So the morality police. I’d heard this term many times before arriving in Iran but after being there for several days all thoughts of this self-governing group had been banished. That is until I met them. That is until I was apprehended for my lack of conformity to hijab and showing my hair – an illegal act for women.
For my first few days in the country the challenge of wearing hijab, which translates as “cover up”, proved tricky. Whilst feeling the heat in long sleeved tops and trousers, having to maintain the position of my headscarf proved the most frustrating. A continual tug-of-war between gravity insisting that my headscarf slide off, and me desperately clawing it back into place became the daily norm.
Thankfully I was given what I can only presume to be a warning in Farsi and directions to suitably amend my attire, by the rather fearsome morality police. The next person to be questioned on their dress code, a local girl, seemed to be given a much more thorough grilling and her tears were freely flowing.
I have no intention of this sounding like a negative post, as I truly enjoyed my time in Iran. Though I did on occasion struggle with the intensity of the rules imposed in the country and the impact of these. On a more positive note, here are some of the things that I witnessed in my travels:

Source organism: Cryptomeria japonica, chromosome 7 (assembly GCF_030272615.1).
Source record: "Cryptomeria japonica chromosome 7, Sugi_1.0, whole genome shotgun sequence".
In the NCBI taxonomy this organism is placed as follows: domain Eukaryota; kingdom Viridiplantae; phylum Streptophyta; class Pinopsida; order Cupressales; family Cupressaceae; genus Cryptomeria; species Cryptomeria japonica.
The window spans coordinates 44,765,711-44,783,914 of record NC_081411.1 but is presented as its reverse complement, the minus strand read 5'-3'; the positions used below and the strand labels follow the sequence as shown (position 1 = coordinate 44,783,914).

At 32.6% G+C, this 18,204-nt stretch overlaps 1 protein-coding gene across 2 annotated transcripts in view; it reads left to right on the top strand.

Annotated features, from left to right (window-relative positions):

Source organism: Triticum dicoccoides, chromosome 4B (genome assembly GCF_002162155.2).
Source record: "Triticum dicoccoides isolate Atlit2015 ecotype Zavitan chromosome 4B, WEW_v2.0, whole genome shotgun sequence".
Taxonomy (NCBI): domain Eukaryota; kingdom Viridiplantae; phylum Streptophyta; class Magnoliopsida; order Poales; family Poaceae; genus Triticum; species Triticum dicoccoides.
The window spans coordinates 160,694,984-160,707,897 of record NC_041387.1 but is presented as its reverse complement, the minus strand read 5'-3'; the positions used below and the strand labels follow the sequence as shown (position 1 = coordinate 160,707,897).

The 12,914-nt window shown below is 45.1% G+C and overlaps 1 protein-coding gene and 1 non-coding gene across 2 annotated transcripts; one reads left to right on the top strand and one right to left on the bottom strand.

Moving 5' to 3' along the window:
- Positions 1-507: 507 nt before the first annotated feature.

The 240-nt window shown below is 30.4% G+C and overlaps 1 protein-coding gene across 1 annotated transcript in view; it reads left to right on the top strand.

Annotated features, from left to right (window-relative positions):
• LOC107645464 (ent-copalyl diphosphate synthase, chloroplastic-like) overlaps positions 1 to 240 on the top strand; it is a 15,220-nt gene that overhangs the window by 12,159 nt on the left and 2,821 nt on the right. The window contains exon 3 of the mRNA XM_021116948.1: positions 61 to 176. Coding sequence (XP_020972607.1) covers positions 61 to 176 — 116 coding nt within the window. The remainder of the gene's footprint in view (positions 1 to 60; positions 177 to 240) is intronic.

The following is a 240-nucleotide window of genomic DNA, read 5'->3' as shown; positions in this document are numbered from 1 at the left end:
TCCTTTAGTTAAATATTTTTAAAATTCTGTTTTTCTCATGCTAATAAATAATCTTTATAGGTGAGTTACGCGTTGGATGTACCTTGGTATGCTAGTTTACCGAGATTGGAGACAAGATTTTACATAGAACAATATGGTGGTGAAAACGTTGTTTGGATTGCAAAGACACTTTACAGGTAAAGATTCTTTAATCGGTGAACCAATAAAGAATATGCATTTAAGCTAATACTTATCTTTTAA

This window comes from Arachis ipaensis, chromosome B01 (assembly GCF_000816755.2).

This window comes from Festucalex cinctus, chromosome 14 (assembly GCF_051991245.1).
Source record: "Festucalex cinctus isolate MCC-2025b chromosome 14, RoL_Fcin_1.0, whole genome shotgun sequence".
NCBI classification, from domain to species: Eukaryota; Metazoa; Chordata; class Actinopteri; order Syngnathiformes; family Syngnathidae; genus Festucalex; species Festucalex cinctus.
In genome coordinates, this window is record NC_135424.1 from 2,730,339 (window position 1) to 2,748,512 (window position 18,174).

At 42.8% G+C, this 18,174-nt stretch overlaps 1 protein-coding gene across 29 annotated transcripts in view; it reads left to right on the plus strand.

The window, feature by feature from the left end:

- The art of bread making is quite unique, I didn’t see two bakeries alike. My favourite one which I was invited behind the scenes of, though they spoke no English, made their flat bread in a hot gravel oven. Once baked part of the process, to ensure no teeth are broken, is to pick out the hot chunks of gravel. This is done on special wire mesh containers by the buyers just in front of the shop. And for the record it tasted delicious!
- An unbelievable level of kindness and warmth oozed from everyone I met. Iranians are a very proud race of people who are keen to display their country in the best light. People frequently seemed intent on sharing their food with me, I was given free lifts by relative strangers and was even let into and shown around closed mosques by caretakers and builders alike. Such a breath of fresh air being made to feel welcome in an unknown land.
- Surprisingly Esfahan boasts the second largest square in the World. The largest being Tiananmen square in Beijing.
- In the countries holiest mosque, Haram-e Razavi Shrine in Mashhad, devout worshippers swarm the vast complex. The majority of women wear the traditional black chador, a shapeless piece of material which covers you from head to toe, making it impossible to identify individuals from behind. I saw one ingenious group who had all pinned a white tag on the back of their floor length gowns. I couldn’t help but smile at this bid for individuality in the strictest place in Iran.
- Often claimed to be the birth of civilisation, there are several ancient sights in Iran. Dating from 520BC is the most famous sight of Persepolis, with a fantastically intricately carved stone staircase.